Death To Warm Anomalies!

 

Winter 2017-18 stats

 

Total Snowfall = 0.0

Coldest Low = 32

Lows 32 or below = 1

Highs 32 or below = 0

Lows Below 20 = 0

Highs Below 40 = 0

 

 


#45
ShawniganLake

Posted 19 September 2016 - 10:30 PM

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Many of the latest members (blue lines) on the CFSv2 are picking up on a second dip in ENSO 3.4 during November/December. 

 

nino34Sea.gif



#46
Phil

Posted 19 September 2016 - 10:46 PM

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Nice list except for 1966.

I have found that strong surface pressure over the NE Pacific in October is perhaps the most important indicator for a cold winter in the NW there is. I made an index that is a variant of the NPI that looks more specifically at anomalies more in the eastern part of the North Pacific and the correlation is near 100% when dealing with abnormally strong positive anoms.


Yeah, I was running some cross-correlations on ESRL tonight and found something similar. The latitude of the NPAC in October is actually a good predictor of the midwinter NPAC state. Much more predictive than I'd originally thought.

I also found that an Alaskan vortex during the middle & later portions of October is strongly correlated to reduced NPAC blocking during DJF, so I guess that's something we want to avoid. The correlative signal here falls apart in November, however.
Personal Weather Station, Live Stream on Wunderground: https://www.wundergr...BETHE62#history

Cold season 2017/18:
Snowfall: 0"
Largest snowfall: 0"
Number of winter events: 0
Coldest High 67*F
Coldest low: 44*F
Highest sustained wind: 17mph
Highest wind gust: 26mph

#47
snow_wizard

Posted 19 September 2016 - 10:57 PM

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30 day SOI is up to +13 now.  With another trade wind burst on the way I would presume high SOI will continue for a while.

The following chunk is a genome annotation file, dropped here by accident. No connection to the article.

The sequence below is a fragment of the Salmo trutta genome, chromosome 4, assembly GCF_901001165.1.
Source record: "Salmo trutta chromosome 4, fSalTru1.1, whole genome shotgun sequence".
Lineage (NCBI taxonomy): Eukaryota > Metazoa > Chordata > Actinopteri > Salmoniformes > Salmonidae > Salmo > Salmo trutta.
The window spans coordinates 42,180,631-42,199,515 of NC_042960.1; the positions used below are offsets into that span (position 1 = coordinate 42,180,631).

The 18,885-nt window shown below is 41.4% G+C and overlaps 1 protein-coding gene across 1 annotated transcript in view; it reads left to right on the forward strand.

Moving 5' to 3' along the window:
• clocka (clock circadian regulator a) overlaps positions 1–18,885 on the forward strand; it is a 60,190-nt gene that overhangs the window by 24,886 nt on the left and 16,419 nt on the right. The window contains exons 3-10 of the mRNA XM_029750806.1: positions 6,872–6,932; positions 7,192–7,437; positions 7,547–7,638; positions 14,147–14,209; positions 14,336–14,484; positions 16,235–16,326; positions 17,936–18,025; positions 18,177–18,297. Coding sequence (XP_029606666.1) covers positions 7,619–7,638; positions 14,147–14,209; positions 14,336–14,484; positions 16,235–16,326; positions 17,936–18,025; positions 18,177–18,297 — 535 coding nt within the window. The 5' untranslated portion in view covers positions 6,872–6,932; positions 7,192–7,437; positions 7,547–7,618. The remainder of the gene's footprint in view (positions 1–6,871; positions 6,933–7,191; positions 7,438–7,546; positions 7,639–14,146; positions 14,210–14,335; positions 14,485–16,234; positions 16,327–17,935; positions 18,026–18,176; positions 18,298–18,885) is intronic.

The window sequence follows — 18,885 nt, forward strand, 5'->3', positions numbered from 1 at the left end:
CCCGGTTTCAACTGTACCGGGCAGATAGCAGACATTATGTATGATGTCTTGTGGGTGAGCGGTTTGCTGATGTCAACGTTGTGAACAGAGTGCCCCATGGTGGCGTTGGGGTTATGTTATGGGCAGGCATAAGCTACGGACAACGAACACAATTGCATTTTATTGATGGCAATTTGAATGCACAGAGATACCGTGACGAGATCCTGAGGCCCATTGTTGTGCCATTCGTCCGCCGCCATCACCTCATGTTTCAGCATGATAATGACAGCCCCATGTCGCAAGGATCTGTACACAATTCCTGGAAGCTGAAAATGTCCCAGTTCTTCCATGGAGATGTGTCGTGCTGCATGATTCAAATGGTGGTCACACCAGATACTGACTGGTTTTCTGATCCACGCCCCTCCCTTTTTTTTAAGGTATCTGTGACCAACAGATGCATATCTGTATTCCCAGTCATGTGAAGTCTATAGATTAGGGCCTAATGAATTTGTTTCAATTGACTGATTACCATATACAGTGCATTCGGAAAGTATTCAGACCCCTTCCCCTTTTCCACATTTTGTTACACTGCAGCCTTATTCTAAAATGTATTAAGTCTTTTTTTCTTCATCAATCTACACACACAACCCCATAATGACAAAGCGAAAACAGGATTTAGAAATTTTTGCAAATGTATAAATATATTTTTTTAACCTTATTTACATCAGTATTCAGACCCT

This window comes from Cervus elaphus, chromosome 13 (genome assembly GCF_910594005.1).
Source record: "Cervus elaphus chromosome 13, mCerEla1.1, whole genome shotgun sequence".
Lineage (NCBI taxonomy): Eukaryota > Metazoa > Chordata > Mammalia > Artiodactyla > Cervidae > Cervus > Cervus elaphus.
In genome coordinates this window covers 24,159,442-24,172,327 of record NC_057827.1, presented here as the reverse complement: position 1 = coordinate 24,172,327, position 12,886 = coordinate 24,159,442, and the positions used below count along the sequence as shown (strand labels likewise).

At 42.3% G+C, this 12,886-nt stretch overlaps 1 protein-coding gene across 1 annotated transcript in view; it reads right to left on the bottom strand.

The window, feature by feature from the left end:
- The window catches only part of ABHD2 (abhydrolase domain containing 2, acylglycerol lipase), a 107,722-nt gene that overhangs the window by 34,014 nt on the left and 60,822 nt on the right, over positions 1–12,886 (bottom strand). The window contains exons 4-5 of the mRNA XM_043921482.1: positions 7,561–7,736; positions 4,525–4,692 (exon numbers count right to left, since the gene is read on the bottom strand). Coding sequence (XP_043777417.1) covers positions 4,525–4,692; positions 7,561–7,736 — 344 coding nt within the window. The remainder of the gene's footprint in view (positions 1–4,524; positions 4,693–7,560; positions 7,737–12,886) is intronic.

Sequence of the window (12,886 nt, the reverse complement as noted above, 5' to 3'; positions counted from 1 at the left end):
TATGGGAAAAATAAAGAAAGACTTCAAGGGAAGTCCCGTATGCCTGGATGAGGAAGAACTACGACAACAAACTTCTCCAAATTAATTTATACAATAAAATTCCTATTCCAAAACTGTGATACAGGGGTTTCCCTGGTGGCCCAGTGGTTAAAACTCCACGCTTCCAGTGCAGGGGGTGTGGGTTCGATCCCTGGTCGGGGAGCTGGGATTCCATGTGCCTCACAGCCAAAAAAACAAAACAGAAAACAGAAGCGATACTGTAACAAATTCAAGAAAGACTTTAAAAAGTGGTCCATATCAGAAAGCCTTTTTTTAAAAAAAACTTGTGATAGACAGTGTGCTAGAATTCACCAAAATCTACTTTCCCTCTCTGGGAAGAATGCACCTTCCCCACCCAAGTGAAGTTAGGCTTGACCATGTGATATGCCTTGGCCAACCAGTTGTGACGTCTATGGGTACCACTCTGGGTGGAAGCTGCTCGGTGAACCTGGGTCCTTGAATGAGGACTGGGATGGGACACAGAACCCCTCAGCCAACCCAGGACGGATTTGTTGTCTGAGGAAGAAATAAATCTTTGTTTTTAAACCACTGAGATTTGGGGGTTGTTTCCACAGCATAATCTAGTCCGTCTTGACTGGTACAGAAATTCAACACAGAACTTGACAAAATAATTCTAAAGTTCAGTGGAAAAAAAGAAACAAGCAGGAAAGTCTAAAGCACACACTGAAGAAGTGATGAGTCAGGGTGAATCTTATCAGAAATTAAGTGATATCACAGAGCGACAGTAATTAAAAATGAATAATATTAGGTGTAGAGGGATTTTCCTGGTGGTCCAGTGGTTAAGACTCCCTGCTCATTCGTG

Death To Warm Anomalies!

 

Winter 2017-18 stats

 

Total Snowfall = 0.0

Coldest Low = 32

Lows 32 or below = 1

Highs 32 or below = 0

Lows Below 20 = 0

Highs Below 40 = 0

 

 


#48
westcoastexpat

Posted 20 September 2016 - 03:42 AM

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Weatherbell's updated winter forecast:

 

http://www.weatherbe...016-17-forecast

 

I mean, a lot of it is fairly well reasoned. I think they have nailed the jet placement for winter. I wouldn't be surprised to see the PNW overall be about normal or slightly above in the temp department, but have a couple weeks where the temps are in the deep freeze. Fraser Outflow FTW!



#49
snow_wizard

Posted 20 September 2016 - 05:35 AM

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Weatherbell's updated winter forecast:

 

http://www.weatherbe...016-17-forecast

 

I mean, a lot of it is fairly well reasoned. I think they have nailed the jet placement for winter. I wouldn't be surprised to see the PNW overall be about normal or slightly above in the temp department, but have a couple weeks where the temps are in the deep freeze. Fraser Outflow FTW!

 

I'm a bit dubious about their use of 2014-15 and 2015-16 as analogs.  They were both Ninos after all.


Death To Warm Anomalies!

 

Winter 2017-18 stats

 

Total Snowfall = 0.0

Coldest Low = 32

Lows 32 or below = 1

Highs 32 or below = 0

Lows Below 20 = 0

Highs Below 40 = 0

 

 


#50
TT-SEA

Posted 20 September 2016 - 05:44 AM

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Weatherbell's updated winter forecast:

 

http://www.weatherbe...016-17-forecast

 

I mean, a lot of it is fairly well reasoned. I think they have nailed the jet placement for winter. I wouldn't be surprised to see the PNW overall be about normal or slightly above in the temp department, but have a couple weeks where the temps are in the deep freeze. Fraser Outflow FTW!

 

 

So they are directly saying in the first point that the PDO is driving the weather and will result in cold in the Plains and the East.

 

I thought the PDO was a reflection of the pattern... not a driver???